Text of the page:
Stratford: How Bamboo Mat is bringing Nikkei cuisine to east London

Second site offers fusion of Japanese and Peruvian cooking plus options for a bottomless brunch

Padron peppers with mango miso at Bamboo Mat, £5.50 – image Matt Grasyon

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You would not expect a Moldovan teenager to know much about Japanese food. But that is where Denis Gobjila’s story starts.

Well, like all of us, it actually started with him as a baby, but we’ll skip to the food part.

Today the 34-year-old is co-owner of Stratford’s Bamboo Mat, a rare London restaurant serving Nikkei food.

The cuisine brings together the clean simplicity of Japanese cuisine with the fiery exuberance of Peruvian food and has developed organically since the late 1800s, when a wave of east Asian immigrants arrived in South America.

“The first time I tried Nikkei it was sour and then boom, flavours in your mouth,” said Denis.

“It was so fresh and I thought: ‘This is the next level of food’.”

Bamboo Mat’s menu includes Padron peppers drizzled with mango miso, grilled octopus paired with lentil mash, crispy chicken thighs coated in anticucho sauce, yellowtail kingfish dotted with yuzu truffle soy and a smorgasboard of sushi, sashimi and nigiri.

Much like these dishes, the venue was created using a fusion of skill, patience and passion.

But it is literally hundreds of miles from where Denis started.

He grew up in Moldova helping his grandparents tend their small farm and baking with his mum.

“I followed my cousin to culinary school and my starting passion was cakes, but now I can do very little and don’t really like pastry flour,” he said.

Enter Japanese cuisine. After training, he got his first job in 2007 at Sushi Studiya in Chisinau, the capital of Moldova, and over a period of three years, worked his way up to head chef.

Co-owners Denis Gobjila, left, and Victor Rosca – image Matt Grasyon

On arriving in London he then landed a job as sous chef at Vietnamese restaurant Namo near Victoria Park.

But it was a random interview at a new restaurant opening in Hackney that set his tastebuds ablaze.

“They said Jordan Sclare had created some of the dishes and they were so good I went straight home, googled him and found he was executive chef at Chotto Matte,” said Denis.

“I went there the next day knocking on the door and asking for a job.

“The sushi head chef, Keita Sato, said they didn’t really need anyone but made me an offer for, I think, less than £16,000. I said: ‘No problem’.”

Denis instantly became immersed in the world of Nikkei, learning new skills in cutting fish, cooking rice, preparing vegetables and decoration – all the while refining his techniques in sashimi, sushi and maki.

“They gave me opportunities and I was ordering ingredients all the time and creating dishes,” he said.

It was also here he met his now business partner Victor Rosca who previously worked at Sushisamba, Roka, and Lucky Cat by Gordon Ramsay.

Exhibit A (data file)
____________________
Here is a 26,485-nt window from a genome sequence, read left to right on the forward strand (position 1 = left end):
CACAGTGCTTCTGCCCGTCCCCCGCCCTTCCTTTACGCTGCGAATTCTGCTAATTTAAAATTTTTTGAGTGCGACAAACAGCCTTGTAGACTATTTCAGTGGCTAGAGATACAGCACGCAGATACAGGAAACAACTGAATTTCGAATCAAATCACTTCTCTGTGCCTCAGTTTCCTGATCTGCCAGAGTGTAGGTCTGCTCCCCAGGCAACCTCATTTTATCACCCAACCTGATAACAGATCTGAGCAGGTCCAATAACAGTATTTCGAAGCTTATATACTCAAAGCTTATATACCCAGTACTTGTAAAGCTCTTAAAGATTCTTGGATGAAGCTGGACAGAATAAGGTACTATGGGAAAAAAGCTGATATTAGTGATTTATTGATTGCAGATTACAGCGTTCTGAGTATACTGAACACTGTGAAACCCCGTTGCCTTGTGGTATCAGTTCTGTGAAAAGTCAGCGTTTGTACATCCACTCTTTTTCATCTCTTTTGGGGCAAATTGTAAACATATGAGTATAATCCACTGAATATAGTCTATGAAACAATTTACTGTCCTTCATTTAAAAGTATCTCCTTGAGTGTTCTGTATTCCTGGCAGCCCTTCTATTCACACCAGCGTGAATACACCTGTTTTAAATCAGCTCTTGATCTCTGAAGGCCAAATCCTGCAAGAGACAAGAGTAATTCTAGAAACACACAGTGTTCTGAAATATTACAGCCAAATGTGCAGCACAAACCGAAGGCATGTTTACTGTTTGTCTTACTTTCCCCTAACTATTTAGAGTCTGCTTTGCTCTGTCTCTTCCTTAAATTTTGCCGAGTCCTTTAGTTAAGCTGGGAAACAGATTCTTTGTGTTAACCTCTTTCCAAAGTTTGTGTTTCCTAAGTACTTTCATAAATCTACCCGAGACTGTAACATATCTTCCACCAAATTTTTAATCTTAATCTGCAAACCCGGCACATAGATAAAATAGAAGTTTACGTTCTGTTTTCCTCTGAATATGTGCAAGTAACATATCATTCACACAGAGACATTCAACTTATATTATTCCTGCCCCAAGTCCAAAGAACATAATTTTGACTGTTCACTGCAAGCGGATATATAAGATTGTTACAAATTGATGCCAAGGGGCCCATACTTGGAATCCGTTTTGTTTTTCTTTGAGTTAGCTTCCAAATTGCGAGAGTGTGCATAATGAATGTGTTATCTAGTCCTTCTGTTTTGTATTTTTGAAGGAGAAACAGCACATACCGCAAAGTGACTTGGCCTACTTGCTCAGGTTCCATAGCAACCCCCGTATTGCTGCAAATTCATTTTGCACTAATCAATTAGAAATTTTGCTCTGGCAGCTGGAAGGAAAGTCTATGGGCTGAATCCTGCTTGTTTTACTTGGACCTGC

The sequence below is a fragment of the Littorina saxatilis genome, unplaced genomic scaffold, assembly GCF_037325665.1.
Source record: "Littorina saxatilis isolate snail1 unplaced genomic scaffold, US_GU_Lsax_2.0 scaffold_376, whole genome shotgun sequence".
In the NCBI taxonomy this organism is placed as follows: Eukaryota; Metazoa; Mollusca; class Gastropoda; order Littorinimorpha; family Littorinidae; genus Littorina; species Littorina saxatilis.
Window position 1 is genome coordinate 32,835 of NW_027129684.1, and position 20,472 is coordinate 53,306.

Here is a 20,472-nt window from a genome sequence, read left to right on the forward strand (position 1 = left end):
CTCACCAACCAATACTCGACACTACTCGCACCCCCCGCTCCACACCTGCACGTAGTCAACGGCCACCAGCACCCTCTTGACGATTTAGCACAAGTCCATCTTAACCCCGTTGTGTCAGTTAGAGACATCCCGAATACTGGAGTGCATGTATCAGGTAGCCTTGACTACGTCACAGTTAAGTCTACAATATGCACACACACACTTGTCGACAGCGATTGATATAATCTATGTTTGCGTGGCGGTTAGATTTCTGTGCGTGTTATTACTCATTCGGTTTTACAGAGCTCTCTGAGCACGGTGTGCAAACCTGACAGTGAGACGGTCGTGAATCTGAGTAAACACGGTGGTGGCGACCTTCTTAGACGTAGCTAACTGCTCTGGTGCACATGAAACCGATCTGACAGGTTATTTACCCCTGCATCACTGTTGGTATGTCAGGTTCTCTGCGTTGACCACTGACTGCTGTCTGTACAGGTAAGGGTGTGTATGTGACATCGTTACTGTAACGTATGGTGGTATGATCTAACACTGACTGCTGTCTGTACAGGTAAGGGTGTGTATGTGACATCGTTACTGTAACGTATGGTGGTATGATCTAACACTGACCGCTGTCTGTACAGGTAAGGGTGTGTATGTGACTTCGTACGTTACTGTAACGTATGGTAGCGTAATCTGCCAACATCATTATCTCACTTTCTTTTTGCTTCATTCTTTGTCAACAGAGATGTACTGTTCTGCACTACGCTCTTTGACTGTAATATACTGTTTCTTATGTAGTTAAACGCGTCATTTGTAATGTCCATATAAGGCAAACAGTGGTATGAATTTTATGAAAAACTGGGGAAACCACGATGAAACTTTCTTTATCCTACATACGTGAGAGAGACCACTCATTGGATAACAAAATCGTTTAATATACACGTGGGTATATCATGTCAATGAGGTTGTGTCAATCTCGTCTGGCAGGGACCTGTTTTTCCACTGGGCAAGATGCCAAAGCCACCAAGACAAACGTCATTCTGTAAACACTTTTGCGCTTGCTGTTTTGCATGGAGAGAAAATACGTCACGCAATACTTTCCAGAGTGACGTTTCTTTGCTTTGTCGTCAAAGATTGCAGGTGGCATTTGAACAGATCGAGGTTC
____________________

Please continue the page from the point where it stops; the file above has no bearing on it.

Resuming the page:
Denis began creating his own menu in his head, but it would be another five years before he actually got to serve the dishes.

“I got married and, in hospitality, it’s hard to maintain family life, so I left the kitchen for five years and worked in my wife’s accounting company,” he said. 

“But the dream was always in my mind because, for me, an office job is boring. I kept looking for something and finally it happened.”

Bamboo Mat in Stratford – image Matt Grasyon

Fate stepped in when a friend’s seafood restaurant in Leyton collapsed after Covid.

“They were very upset and had some outstanding balance to pay to the landlords, so they were going to take that place from them but I quickly stepped in and took it over,” he said.

“I had been looking for something smaller, like a takeaway concept but, when that opportunity came up, we quickly changed our plans and designed the menu.

“I’d had it in my mind for the past five years, so it didn’t take long.”

The venue opened in May 2022 but what they did struggle with was ingredients.

“The fish was the hardest to get because we were looking at central London suppliers and they had never come East before,” said Denis.

“I used to drive to Heathrow Airport to get the fish every three days until finally we got more sales and convinced them to come out this way.”

In fact, the duo had an explosion of popularity overnight, thanks to a few carefully written paragraphs in the summer of 2022.

“Grace Dent’s review in the Guardian changed our lives because after that, it was crazy, crazy,” said Denis. 

“In a nine table restaurant, we went from doing a few a night to minimum of 60 covers a day. It was a bit of a shock but very good.

“We believed in the restaurant and knew it would be quite successful, but we definitely didn’t expect it that quick.

“Maybe we deserved it, or maybe we were lucky – I don’t know.”

Sushi and vegetarian ceviche at Bamboo Mat – image Matt Grasyon